Ask Aunty Zoo: How To Handle Separation Anxiety

by Kazoo Krew

In our new monthly series it’s no paws, beaks or scales barred as our animal friends write in to seek out answers to the issues most on their minds. 

This week we hear from a stressed pup who's not sure why they are spending the days on their lonesome all of a sudden.

 Dog suffering from separation anxiety agony aunt question

Dear Aunty Zoo,

Something strange has happened at my house. The hoomans have started disappearing for the longest times! I used to keep their feet warm when they were on the compawter. I would do my bestest to help out with the hooman scraps at lunchtime. And we would even go for neighbourhood walkies most days, some days even twice a day! But now…  I barely see them and they leave the house without me.

I try to be the goodest boy but it gets ruff once they leave, my big brother Boris told me it’s how things used to be before I was born and that I’ll get used to it, but I reckon he’s barking up the wrong tree because he’s too busy sleeping, snoring and farting to notice what’s been going on. I’m finding things a bit ruff so you gotta tell me Dr Zoo: Will things ever go back to pawmal? 

- Confursed in Collingwood

  

Dear Confursed in Collingwood,

First of all, I can assure you that you are not alone. In fact, thousands of other dogs, cats, birds and bunnies (and even a few fish) have been writing in from across Australia to share their household stories with me. What you are all experiencing is a fur-nomena known as ‘hoomans going back to the office and school’.  And since those of you under two years old wouldn’t have had much exposure to this before, I do have to say that your brother Boris, while no doubt smelly,  is also right: it’s pawfectly normal. To help get you back to feeling like yourself in the fastest way possible, I’ve consulted with my furvourite behavioural expert Karen ‘Kazza’ the dog walker and she had these things to say fur you – and your hoomans. 

 Practice being apart

It can be very overwhelming for pets (and even their humans!) to go from seeing each other all day every day to spending most of the day without any interaction. I completely understand. To help with this, I recommend that fur families normalise being apart for small periods of time, so that it won’t feel quite so strange when you’re apart for hours on end. So what do I mean by practising? Owners should take the lead by leaving the room for a few minutes, and coming in and out like it’s no big deal. Keep gradually increasing the distance in your practice sessions, at different times of day or night, until your fur babies become more confident in their own company. Oh… and don’t be tempted to give a treat unless you’re actually leaving for real! You want your pets to make the association that going out can actually be a good thing for them.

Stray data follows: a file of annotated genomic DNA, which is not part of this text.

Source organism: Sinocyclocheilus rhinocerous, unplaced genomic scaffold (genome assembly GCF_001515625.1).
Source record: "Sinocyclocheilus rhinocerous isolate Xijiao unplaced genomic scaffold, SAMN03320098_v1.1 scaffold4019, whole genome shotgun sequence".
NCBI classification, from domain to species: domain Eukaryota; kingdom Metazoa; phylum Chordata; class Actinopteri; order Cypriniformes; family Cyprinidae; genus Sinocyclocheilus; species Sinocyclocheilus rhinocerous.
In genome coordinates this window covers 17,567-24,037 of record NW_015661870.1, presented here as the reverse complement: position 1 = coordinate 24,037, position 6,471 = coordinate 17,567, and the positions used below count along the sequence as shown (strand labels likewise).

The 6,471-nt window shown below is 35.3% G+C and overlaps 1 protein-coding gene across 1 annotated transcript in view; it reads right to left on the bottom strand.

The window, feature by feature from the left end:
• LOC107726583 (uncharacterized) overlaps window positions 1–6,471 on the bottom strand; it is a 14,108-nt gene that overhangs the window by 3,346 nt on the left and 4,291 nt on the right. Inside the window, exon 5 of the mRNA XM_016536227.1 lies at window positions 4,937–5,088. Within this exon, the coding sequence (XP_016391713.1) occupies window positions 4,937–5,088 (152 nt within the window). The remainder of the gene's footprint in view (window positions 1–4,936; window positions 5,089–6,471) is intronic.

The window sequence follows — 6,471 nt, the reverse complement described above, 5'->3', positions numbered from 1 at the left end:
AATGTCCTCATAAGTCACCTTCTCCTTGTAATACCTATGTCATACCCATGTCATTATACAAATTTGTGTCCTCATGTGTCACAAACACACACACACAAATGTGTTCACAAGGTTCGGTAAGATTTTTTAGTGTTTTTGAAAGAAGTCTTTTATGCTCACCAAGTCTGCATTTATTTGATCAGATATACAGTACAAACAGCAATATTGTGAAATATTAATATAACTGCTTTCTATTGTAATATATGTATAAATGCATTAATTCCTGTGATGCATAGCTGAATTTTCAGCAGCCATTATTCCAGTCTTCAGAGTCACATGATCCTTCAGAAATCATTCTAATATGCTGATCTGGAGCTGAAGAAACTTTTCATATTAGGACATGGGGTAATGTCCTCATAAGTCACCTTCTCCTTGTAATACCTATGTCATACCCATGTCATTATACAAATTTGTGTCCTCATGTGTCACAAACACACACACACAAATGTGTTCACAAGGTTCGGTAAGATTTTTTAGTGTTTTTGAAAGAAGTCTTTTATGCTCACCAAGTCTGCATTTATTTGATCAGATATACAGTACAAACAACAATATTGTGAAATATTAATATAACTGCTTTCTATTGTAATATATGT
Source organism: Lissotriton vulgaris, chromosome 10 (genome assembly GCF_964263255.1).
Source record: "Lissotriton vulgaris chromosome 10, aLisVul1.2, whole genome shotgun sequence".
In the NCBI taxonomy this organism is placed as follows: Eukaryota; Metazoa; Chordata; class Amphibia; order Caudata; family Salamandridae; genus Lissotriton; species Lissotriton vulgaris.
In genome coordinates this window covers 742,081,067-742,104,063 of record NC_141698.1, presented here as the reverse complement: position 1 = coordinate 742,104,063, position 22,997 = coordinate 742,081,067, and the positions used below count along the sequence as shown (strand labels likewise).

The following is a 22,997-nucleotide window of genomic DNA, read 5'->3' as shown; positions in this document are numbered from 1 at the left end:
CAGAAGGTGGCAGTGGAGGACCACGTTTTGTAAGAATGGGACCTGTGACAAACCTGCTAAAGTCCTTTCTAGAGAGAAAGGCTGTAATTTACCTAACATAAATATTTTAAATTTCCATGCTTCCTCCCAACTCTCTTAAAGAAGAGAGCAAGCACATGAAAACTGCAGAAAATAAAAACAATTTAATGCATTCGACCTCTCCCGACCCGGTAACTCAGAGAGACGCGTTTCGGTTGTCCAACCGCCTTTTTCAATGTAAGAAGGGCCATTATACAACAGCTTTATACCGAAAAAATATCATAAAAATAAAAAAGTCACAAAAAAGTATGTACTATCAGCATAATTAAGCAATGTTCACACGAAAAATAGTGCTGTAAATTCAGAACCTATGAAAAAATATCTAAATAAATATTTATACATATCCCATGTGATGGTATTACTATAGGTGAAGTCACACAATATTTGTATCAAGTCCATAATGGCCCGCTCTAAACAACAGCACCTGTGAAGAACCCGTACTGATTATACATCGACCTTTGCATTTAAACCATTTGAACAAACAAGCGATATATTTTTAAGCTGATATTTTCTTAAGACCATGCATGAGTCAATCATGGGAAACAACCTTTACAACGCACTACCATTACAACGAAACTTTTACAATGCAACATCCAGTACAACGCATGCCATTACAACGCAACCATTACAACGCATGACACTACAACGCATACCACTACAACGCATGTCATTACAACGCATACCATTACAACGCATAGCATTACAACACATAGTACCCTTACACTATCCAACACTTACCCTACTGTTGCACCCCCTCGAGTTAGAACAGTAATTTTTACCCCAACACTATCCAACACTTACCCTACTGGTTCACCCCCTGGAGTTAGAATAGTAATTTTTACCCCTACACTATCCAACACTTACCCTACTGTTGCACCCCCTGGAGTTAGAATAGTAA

Distraction can work a treat

Owners, for this exercise I suggest taking a look around the house through the eyes of your pets. Ask yourself,  how can you make your home a fur-friendly haven by relieving boredom or bringing on feelings of safety and security? It could be as simple as stuffing a healthy treat inside a tuff chewing toy that keeps teeth busy for hours. It might be taking an extra few minutes before you leave to groom your cat into a sleepy state of comfort and calm, or even introducing a fun way to scratch and claw the day away. Hint: If your pets have already taken matters  into their own paws by leaving chewed shoes and scratched sofas within their midst, it’s time to make this a priority!

 Play. Walk. Run. Sniff. Sleep. Repeat.

Because there’s nothing like bringing on the zzzz’s to help lessen separation anxiety, good old-fashioned energy zapping activities are at the top of my list. Cats love a good climbing or puzzle session to wear them out. And for multi-tasking dog owners, waking up 30 minutes earlier for a fast-paced walkies session does wonders for both of you! But if that’s not always possible and you’re away all week, you might want to consider a professional dog-walker for a few days. Just be sure to check at your local park for recommendations and always arrange a meet and greet and trial walkies session first!

 

A last word from Aunty Zoo…

To Confursed in Collingwood, and all the other pets and humans who’ve read today’s issue. I’d love to know how you’re getting on with these top tips to deal with ‘hoomans going back to the office and school’,  so don’t furget to leave me a comment below!  

In the meantime, if you have something on your meow-nd that needs an expert to advise, send us a question on instagram or facebook, or leave a comment on this post with your query and we'll put it to Aunty Zoo.


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